"Ecotone is an observation of how fracture can be transformational. Often things are planned, assumed, and expected – until suddenly, something breaks and shifts everything."
Unseen Platform: Could you briefly introduce your project, Ecotone? Where does the title come from?
Morvarid K: Ecotone is an observation of how a fracture can be transformational. Often things are planned, assumed, and expected – until suddenly, something breaks and shifts everything. The project is about acknowledging the impact of the broken fragments, instead of trying to push them away or pretend the fracture never happened. It is about finding beauty and acceptance in fracture.
The name Ecotonecame after the project was finished. Once the kintsugi (the Japanese technique of mending broken pottery with precious metals) was placed on all the borders of the fragmented photographs, it made me recall the beautiful word ‘ecotone’. This is an ecology term that refers to a region of transition between two natural habitats, which is often richer in species than either environment alone. And since my compositions look like islands of existence, I thought Ecotonewas the perfect name for the project.
Ecotone follows the installation performance of Cassures Sublimées (Sublimated Breaks), for which you collaborated with Yuko Kaseki and Sherwood Chen. How did you find collaborating with other artists? Did you already have Ecotone in mind when you created the performance?
Yes, the project was imagined this way from the beginning. First came Cassures Sublimées, which researched ‘the breaking point’ and its effect, emotions and transformation through a performance installation with the wonderful Yuko Kaseki and Sherwood Chen. Cassures Sublimées used printed photographs as raw materials, which were torn apart in the dance performance. Then came Ecotone, a composition made from the fragmented photographs left behind by Cassures Sublimées.
As for the collaboration, I absolutely loved it. This wasn’t our first collaboration; the three of us enjoy working together at different levels, based on each project’s needs. It’s always incredible, especially because we don’t come from the same discipline yet we have similar multi-cultural backgrounds and share an interest in the same themes.
For the series, you’ve combined photo collage with the Japanese technique of kintsugi. What inspired you to use this technique?
Kintsugi is a Japanese philosophy and an ancestral technique I have known for many years. When I started working on the idea of cassure(French for break or fracture) and its beauty and poetry, I was looking for a technique other than simple collage to reunite my fragmented photographs. It was then that I remembered kintsugi.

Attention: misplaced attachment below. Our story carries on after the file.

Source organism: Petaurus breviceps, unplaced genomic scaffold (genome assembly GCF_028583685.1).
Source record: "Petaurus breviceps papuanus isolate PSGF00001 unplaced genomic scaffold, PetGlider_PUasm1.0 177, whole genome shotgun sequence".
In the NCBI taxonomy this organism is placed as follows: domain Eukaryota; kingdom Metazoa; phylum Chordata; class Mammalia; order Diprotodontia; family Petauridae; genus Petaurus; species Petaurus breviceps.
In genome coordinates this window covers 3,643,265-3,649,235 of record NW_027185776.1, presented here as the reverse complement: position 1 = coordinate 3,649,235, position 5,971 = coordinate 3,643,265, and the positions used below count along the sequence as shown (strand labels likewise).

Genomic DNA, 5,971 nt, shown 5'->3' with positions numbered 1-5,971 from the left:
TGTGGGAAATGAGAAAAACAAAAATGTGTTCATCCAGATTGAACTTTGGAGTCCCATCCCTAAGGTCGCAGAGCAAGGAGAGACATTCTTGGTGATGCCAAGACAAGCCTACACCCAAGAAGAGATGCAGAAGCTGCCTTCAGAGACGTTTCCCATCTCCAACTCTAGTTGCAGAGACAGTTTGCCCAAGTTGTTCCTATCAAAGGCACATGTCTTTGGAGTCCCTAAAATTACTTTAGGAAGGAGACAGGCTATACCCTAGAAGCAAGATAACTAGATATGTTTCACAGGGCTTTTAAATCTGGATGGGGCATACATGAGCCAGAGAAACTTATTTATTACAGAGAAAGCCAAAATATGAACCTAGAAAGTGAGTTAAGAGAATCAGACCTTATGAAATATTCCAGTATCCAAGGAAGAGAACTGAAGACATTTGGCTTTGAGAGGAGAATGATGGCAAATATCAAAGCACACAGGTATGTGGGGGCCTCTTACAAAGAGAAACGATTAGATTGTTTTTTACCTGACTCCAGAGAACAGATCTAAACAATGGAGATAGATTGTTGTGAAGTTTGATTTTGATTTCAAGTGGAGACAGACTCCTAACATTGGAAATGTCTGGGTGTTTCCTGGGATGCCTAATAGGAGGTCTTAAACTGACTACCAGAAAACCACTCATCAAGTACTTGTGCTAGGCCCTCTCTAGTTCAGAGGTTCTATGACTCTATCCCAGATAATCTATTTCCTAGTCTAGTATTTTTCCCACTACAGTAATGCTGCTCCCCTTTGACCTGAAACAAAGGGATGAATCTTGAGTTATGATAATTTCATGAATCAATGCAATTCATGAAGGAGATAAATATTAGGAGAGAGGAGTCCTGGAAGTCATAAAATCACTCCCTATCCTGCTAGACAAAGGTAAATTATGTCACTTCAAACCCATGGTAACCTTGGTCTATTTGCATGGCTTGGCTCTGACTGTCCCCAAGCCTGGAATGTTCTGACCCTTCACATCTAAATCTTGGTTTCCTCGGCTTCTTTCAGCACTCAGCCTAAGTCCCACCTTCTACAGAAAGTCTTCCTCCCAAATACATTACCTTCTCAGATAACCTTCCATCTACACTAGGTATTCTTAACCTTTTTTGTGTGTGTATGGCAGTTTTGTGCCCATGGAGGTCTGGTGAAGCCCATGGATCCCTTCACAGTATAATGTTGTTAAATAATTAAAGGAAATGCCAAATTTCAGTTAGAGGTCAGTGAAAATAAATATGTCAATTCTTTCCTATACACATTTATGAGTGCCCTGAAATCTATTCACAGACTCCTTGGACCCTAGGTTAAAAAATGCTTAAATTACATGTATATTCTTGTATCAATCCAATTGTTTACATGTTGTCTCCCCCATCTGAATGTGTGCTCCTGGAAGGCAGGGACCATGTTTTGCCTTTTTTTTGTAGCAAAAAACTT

The project considers the duality of perfection and imperfection. Why does that interest you?
Because they are at the very centre of everyone’s life and existence, generating tensions that are sometimes positive and sometimes negative. It’s a matter of acceptance. It’s a matter of knowing we can’t control everything, and searching for the beauty hidden in a painful or unpleasant situation. Perception is key. It’s the eternal matter of the glass beautifully filled, sometimes half full, and sometimes half empty.
Facing the fragmented photographs of Ecotone, one can see scared orphan pieces that should be thrown away and replaced by a fresh print of the complete photograph. For me, the value is in letting your mind wander and search for beauty in all these fragments, to a point where the original pristine photograph doesn’t matter anymore – what matters is the trace of an experience and how it resonates with you.
Collage recurs in much of your work. What continues to draw you back to this method?
If we go back to my teenage years, all my art projects were crafty and hands-on (painting, drawing, etc.) Later, carrying a full atelier or darkroom was not possible because I was travelling all the time, so I shifted to digital photography. And then it stayed with me, even though it was never quite enough to just push a button. And I would often feel frustrated that my photographs weren’t able to fully convey what was going on in my imagination.
In 2013, due to the impossibility of expressing my project through pure photography, I had to look for alternatives. I have to say, when I tried expressing it through collage it was a revelation for me, like finding a lost friend or my true language, one in which everything is possible, detached from the laws of reality.
Text by Jenny Willcock, Unseen Platform